The Pakistan We Want Beyond 2015

The Pakistan We Want Beyond 2015
 
 
 
The Pakistan We Want Beyond 2015

The Millennium Development Goals (MDGs) were signed and adopted by 189 countries after the Millennium Declaration in September 2000.2 The further agreement by member states taken place at the 2005 World Summit. These eight time-bound goals are both global and local, tailored by each country to suit specific development needs and provide concrete, numerical benchmarks for tackling extreme poverty in its many dimensions.

In the years up to 2015, the world needs to remain focused on achieving the MDGs. At the same time, discussions have already begun on the agenda that could build on and succeed the MDGs. Any new Post 2015 Development Framework needs to take start with an analysis of the MDGs agenda and what has worked and not worked. The new development agenda must also take into account how the context for development has changed since the MDGs were agreed. Climate change and environmental vulnerability, recent crises and volatility arising from economic globalization, the changing nature of global governance, inequalities between and within countries, as well as trends relating to technology, demography, urbanization, and migration are rapidly changing the world we live in.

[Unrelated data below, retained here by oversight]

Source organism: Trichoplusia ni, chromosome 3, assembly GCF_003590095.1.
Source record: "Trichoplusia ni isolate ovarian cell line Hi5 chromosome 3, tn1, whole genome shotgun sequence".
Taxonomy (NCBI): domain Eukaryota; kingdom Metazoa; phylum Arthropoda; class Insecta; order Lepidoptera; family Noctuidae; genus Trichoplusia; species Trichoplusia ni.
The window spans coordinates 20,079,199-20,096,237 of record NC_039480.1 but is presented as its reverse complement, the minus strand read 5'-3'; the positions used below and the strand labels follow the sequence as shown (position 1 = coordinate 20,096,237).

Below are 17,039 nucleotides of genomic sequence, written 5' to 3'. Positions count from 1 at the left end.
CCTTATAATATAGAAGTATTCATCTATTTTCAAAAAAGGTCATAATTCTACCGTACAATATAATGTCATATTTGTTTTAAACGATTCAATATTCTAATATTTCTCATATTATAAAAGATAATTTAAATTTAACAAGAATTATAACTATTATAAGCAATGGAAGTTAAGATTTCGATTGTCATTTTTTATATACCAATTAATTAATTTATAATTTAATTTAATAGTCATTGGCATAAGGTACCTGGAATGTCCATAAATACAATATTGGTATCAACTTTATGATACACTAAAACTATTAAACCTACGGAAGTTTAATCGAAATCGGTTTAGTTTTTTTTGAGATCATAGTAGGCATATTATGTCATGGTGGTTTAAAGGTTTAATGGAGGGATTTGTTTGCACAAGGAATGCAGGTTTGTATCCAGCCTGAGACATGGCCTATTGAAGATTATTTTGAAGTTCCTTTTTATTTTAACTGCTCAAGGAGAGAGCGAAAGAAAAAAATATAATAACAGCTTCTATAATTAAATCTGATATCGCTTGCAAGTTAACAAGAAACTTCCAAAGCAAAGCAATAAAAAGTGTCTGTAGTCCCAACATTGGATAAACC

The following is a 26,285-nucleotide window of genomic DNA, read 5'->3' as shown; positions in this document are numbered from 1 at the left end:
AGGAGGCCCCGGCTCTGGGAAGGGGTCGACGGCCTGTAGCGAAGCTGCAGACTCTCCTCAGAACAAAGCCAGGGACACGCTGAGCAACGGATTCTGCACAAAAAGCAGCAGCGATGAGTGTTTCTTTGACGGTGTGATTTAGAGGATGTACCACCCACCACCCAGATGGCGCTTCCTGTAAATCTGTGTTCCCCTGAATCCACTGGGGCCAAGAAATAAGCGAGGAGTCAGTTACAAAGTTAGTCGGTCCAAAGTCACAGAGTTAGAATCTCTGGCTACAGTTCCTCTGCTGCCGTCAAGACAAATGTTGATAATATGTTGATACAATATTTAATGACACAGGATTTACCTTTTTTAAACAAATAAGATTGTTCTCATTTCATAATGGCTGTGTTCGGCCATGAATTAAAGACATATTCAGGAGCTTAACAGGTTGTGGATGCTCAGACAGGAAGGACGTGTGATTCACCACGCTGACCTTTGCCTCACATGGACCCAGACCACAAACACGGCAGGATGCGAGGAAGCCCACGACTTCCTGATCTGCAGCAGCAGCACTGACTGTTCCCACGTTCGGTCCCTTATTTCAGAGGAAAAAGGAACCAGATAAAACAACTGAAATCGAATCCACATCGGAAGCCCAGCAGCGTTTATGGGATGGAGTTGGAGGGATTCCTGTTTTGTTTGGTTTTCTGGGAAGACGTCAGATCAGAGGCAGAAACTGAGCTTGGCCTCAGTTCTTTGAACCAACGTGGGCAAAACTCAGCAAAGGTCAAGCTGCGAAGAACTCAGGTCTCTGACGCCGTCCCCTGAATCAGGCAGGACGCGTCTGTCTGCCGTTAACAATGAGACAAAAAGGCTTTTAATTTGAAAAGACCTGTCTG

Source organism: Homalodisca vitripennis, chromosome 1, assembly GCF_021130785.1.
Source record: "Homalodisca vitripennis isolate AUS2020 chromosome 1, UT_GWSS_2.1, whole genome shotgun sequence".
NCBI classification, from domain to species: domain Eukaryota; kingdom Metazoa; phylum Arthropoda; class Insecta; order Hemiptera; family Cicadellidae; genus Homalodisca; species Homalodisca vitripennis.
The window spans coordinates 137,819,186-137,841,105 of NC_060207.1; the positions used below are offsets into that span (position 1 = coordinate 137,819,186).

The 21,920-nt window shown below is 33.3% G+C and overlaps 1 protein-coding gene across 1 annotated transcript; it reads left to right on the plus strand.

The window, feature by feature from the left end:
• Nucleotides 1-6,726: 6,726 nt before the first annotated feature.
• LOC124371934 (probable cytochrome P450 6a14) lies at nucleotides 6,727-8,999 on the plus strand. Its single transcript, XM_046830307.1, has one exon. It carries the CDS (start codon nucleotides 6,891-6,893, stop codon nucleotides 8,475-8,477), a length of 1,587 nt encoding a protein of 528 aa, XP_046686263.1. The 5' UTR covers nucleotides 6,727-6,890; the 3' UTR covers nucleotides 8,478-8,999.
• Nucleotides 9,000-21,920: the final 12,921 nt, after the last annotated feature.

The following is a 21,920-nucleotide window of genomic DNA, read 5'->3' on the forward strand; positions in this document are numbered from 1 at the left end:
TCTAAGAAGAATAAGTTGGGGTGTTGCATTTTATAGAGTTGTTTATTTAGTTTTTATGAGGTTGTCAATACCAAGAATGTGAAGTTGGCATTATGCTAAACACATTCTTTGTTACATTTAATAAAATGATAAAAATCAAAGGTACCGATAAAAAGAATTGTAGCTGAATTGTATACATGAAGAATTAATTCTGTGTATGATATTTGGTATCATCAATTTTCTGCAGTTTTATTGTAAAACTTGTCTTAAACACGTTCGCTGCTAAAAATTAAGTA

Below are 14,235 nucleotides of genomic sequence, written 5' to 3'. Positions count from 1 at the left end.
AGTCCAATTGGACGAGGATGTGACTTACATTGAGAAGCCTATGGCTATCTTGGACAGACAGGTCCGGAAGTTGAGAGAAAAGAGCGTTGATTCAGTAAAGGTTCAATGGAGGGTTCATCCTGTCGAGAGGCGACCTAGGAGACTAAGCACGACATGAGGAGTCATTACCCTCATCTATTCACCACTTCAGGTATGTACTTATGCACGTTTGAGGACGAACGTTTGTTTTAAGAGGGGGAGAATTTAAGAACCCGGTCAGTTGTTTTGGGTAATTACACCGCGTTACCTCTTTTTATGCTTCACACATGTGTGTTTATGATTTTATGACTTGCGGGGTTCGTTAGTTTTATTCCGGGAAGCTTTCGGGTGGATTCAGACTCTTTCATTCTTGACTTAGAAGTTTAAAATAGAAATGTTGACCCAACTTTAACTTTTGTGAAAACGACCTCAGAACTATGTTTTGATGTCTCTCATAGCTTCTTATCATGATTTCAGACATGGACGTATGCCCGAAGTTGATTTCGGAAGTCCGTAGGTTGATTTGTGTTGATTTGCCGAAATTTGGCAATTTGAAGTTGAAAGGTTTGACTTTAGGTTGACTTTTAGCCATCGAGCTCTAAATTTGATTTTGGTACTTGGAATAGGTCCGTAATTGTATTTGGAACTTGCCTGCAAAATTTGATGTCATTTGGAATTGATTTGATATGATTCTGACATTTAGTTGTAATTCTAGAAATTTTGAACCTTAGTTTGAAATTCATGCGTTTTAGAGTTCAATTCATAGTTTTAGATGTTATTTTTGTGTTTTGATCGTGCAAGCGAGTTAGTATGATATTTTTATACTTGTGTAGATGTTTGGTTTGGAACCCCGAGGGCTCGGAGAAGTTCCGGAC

The consultation process on the post 2015 development agenda includes face to face consultations on different themes and with diverse stakeholders, online thematic consultations and national consultations in more than 100 countries including Pakistan.These consultations are pertinent for refining and developing more goals.

One criticism on the MDGs had been that they were “top-down”, therefore, the objective was to get feedback from the communities, experts and Civil Society Organizations (CSOs), who work with marginalized communities. There is a need to ensure that the post-2015 framework process is based on sound evidence, involve poor and vulnerable and create ownership of stakeholders at large. Therefore, it is critical to facilitate a “bottom-up” and inclusive approach defined by national and local priorities in a participatory and realistic framework.

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